Music and Texts of Gary Bachlund

 

 

Fancy on a Catch of Jeremy Clarke - (2011)    

for organ


 

The theme is drawn from The Catch Club or Merry Companions being a Choice Collection of the most Diverting Catches for three and Four voices Compos'd by the late Mr. Henry Purcell, Dr. Blow & c. The text for this round by Jeremy Clarke  [ 1 ]  is: "In Drinking full Bumpers there is no deceit, then let's not repine at our sitting up late; come light all your Pipes up, no Sun we do need, we can see what we Drink by the light of the Weed, may our Jolly Club ne'er by Intruders be broke, then our Sorrow in clouds shall ascend like our Smoak."

 

An opening gestures sets the key before the theme is stated, beginning at the last beat of measure 6. Thereafter, the theme is taken up in the second voice on the manuals, and thereafter in the pedal in the manner of the catch or round. Decorations and additional gestures make this into a fantasia on them theme, "fancy" referring to the English tradition in part.

 

 

The last phrases are marked maestoso and thereafter grandioso, as the short work rallies to a final fortissimo.

 

 

 

The entire work is here, , an MP3 file [ circa 3' 00" ]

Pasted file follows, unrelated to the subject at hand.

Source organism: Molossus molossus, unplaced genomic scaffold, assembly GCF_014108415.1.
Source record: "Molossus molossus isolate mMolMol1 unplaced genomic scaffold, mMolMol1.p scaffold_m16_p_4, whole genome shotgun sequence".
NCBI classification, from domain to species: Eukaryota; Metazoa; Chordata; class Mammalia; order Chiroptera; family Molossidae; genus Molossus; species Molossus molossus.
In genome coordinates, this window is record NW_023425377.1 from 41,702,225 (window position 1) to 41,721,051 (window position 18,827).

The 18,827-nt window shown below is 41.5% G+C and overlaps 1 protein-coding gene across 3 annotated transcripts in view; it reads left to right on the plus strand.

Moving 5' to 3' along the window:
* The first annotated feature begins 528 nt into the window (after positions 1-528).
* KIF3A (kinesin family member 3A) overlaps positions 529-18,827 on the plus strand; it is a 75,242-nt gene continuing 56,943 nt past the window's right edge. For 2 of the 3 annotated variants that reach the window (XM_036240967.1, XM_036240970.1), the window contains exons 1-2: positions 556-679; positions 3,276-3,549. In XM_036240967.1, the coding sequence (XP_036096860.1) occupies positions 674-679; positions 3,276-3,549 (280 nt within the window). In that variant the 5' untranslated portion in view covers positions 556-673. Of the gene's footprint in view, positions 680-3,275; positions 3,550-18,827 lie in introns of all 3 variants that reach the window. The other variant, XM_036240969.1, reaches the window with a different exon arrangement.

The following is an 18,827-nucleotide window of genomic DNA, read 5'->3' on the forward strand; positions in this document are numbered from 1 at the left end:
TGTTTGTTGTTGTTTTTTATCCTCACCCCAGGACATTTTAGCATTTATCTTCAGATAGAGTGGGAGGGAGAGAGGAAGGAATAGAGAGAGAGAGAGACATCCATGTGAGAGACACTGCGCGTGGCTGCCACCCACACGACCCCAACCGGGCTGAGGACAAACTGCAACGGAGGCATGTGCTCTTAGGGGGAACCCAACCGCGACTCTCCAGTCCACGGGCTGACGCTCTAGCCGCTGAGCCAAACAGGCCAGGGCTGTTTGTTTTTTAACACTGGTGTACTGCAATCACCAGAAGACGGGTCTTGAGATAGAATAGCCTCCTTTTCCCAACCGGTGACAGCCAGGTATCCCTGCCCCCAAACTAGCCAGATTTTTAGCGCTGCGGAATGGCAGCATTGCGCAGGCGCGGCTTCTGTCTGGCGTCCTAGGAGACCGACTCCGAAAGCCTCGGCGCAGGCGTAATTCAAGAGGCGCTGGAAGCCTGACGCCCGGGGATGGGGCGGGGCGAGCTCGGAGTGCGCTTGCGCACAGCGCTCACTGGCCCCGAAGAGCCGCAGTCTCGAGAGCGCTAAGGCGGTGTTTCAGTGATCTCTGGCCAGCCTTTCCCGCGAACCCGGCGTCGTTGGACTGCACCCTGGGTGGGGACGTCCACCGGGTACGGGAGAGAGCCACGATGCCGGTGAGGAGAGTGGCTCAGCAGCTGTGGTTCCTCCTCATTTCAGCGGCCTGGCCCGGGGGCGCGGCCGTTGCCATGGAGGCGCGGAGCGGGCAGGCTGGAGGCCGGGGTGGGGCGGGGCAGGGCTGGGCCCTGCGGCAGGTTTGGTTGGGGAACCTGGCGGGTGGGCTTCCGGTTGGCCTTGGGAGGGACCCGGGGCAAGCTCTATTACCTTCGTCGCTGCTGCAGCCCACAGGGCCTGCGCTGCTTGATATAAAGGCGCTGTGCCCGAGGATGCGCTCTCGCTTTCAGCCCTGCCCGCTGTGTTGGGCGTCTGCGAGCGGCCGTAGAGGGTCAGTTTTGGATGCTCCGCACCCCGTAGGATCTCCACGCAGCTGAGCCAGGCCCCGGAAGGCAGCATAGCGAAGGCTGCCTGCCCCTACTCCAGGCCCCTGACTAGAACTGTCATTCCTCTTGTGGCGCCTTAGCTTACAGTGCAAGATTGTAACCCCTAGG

The score for Fancy on a Catch of Jeremy Clarke is available as a free PDF download, though any major commercial performance or recording of the work is prohibited without prior arrangement with the composer. Click on the graphic below for this organ score.

 

Fancy on a Catch of Jeremy Clarke

                   


NOTES

 

[ 1 ]    Jeremiah (Jeremy) Clarke (1674-1707) was composer and organist at Winchester College from 1692-95. In 1699 he became a Vicar Choral at London's St. Paul's Cathedral. William Croft who succeeded Clarke and he were fellow pupils of John Blow, whom he succeeded as Master of the Choristers in 1704, when he was also appointed organist of the Chapel Royal. Though he composed many secular songs as well as anthems, Clarke is best remembered for a popular keyboard piece: the Prince of Denmark's March, which is commonly called the Trumpet Voluntary, written circa 1700. He is reputed to have committed suicide, the oft-quoted reason being, "...a violent and hopeless passion for a very beautiful lady of a rank superior to his own." The catch is originally notated as follows: